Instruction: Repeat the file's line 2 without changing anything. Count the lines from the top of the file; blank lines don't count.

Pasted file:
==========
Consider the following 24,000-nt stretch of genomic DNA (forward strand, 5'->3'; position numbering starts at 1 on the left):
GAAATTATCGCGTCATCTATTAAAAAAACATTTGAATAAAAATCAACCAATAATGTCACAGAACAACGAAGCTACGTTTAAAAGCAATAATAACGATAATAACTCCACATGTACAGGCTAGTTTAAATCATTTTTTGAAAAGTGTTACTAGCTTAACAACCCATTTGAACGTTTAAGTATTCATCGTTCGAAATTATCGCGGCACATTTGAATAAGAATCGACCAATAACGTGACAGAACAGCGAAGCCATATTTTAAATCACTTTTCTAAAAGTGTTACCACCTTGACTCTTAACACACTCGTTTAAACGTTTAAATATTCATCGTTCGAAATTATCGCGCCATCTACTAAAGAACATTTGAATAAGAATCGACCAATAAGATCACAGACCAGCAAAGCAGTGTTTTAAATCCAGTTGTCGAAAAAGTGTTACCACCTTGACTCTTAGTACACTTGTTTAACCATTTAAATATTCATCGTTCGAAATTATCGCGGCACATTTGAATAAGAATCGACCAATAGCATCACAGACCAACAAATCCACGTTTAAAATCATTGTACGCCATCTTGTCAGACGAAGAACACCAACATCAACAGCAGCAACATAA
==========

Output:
GAAATTATCGCGTCATCTATTAAAAAAACATTTGAATAAAAATCAACCAATAATGTCACAGAACAACGAAGCTACGTTTAAAAGCAATAATAACGATAATAACTCCACATGTACAGGCTAGTTTAAATCATTTTTTGAAAAGTGTTACTAGCTTAACAACCCATTTGAACGTTTAAGTATTCATCGTTCGAAATTATCGCGGCACATTTGAATAAGAATCGACCAATAACGTGACAGAACAGCGAAGCCATATTTTAAATCACTTTTCTAAAAGTGTTACCACCTTGACTCTTAACACACTCGTTTAAACGTTTAAATATTCATCGTTCGAAATTATCGCGCCATCTACTAAAGAACATTTGAATAAGAATCGACCAATAAGATCACAGACCAGCAAAGCAGTGTTTTAAATCCAGTTGTCGAAAAAGTGTTACCACCTTGACTCTTAGTACACTTGTTTAACCATTTAAATATTCATCGTTCGAAATTATCGCGGCACATTTGAATAAGAATCGACCAATAGCATCACAGACCAACAAATCCACGTTTAAAATCATTGTACGCCATCTTGTCAGACGAAGAACACCAACATCAACAGCAGCAACATAA